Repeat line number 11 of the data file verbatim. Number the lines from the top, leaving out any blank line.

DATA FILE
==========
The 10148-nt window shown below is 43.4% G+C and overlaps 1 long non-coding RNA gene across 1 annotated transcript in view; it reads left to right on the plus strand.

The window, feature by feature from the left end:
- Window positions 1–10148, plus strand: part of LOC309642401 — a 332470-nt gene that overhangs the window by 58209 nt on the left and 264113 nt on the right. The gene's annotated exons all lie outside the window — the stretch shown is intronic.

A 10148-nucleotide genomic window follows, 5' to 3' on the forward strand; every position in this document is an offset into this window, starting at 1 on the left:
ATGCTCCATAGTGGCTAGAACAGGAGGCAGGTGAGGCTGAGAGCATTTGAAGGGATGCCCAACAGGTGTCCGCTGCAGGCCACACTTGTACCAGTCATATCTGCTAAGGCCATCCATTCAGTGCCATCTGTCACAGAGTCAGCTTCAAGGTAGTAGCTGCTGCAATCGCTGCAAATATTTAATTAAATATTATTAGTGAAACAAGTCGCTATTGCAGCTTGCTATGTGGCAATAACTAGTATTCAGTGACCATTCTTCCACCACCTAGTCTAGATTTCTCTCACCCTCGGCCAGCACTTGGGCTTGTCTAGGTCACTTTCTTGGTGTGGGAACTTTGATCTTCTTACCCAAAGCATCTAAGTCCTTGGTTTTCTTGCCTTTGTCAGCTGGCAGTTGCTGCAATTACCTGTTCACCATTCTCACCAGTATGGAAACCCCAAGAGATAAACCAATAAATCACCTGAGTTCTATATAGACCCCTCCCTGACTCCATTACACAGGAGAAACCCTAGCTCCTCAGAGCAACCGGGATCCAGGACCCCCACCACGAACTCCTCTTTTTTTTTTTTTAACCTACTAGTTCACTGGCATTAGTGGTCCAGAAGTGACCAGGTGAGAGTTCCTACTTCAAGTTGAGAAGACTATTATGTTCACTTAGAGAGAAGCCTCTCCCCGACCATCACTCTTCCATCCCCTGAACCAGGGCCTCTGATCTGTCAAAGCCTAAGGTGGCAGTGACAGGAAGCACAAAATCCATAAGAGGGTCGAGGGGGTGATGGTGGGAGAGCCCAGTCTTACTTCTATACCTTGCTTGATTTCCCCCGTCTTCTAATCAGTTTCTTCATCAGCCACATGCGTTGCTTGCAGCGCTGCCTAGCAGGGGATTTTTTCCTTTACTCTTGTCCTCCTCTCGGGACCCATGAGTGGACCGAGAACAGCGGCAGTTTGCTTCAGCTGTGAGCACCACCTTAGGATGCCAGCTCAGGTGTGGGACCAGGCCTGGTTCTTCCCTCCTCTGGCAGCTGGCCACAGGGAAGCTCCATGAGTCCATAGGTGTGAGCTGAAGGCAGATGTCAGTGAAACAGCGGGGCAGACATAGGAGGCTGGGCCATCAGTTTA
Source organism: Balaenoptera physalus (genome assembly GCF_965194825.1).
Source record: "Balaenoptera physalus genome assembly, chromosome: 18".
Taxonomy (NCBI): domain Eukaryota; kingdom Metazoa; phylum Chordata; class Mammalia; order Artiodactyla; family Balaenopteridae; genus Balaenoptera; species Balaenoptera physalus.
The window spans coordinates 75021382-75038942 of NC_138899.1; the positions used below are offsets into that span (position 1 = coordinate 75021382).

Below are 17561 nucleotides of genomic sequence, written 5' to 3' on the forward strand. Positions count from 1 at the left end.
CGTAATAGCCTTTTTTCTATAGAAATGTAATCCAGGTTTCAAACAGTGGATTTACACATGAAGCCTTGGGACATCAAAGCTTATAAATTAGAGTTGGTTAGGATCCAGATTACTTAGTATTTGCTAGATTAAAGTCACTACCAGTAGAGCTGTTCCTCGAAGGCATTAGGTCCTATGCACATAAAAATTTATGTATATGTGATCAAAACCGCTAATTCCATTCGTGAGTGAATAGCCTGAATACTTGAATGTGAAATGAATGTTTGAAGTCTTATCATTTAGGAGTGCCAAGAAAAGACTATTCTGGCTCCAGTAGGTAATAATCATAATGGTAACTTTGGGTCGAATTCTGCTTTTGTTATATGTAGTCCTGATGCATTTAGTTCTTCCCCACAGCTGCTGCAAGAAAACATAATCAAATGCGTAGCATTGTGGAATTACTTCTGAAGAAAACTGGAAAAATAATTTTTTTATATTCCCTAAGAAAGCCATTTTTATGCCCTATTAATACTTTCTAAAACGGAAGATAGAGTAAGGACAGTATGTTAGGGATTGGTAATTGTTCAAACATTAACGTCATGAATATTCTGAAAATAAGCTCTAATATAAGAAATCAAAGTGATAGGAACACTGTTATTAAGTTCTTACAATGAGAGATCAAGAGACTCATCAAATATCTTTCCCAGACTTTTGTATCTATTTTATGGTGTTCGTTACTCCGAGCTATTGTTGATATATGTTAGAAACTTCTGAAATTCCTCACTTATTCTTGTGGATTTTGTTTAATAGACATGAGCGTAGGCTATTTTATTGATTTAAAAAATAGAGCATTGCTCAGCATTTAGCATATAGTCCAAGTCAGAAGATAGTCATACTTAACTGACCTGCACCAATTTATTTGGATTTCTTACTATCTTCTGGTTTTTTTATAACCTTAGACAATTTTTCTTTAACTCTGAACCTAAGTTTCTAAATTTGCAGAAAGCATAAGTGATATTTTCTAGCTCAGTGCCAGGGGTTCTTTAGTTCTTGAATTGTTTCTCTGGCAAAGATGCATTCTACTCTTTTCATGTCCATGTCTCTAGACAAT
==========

CGTAATAGCCTTTTTTCTATAGAAATGTAATCCAGGTTTCAAACAGTGGATTTACACATGAAGCCTTGGGACATCAAAGCTTATAAATTAGAGTTGGTTAGGATCCAGATTACTTAGTATTTGCTAGATTAAAGTCACTACCAGTAGAGCTGTTCCTCGAAGGCATTAGGTCCTATGCACATAAAAATTTATGTATATGTGATCAAAACCGCTAATTCCATTCGTGAGTGAATAGCCTGAATACTTGAATGTGAAATGAATGTTTGAAGTCTTATCATTTAGGAGTGCCAAGAAAAGACTATTCTGGCTCCAGTAGGTAATAATCATAATGGTAACTTTGGGTCGAATTCTGCTTTTGTTATATGTAGTCCTGATGCATTTAGTTCTTCCCCACAGCTGCTGCAAGAAAACATAATCAAATGCGTAGCATTGTGGAATTACTTCTGAAGAAAACTGGAAAAATAATTTTTTTATATTCCCTAAGAAAGCCATTTTTATGCCCTATTAATACTTTCTAAAACGGAAGATAGAGTAAGGACAGTATGTTAGGGATTGGTAATTGTTCAAACATTAACGTCATGAATATTCTGAAAATAAGCTCTAATATAAGAAATCAAAGTGATAGGAACACTGTTATTAAGTTCTTACAATGAGAGATCAAGAGACTCATCAAATATCTTTCCCAGACTTTTGTATCTATTTTATGGTGTTCGTTACTCCGAGCTATTGTTGATATATGTTAGAAACTTCTGAAATTCCTCACTTATTCTTGTGGATTTTGTTTAATAGACATGAGCGTAGGCTATTTTATTGATTTAAAAAATAGAGCATTGCTCAGCATTTAGCATATAGTCCAAGTCAGAAGATAGTCATACTTAACTGACCTGCACCAATTTATTTGGATTTCTTACTATCTTCTGGTTTTTTTATAACCTTAGACAATTTTTCTTTAACTCTGAACCTAAGTTTCTAAATTTGCAGAAAGCATAAGTGATATTTTCTAGCTCAGTGCCAGGGGTTCTTTAGTTCTTGAATTGTTTCTCTGGCAAAGATGCATTCTACTCTTTTCATGTCCATGTCTCTAGACAAT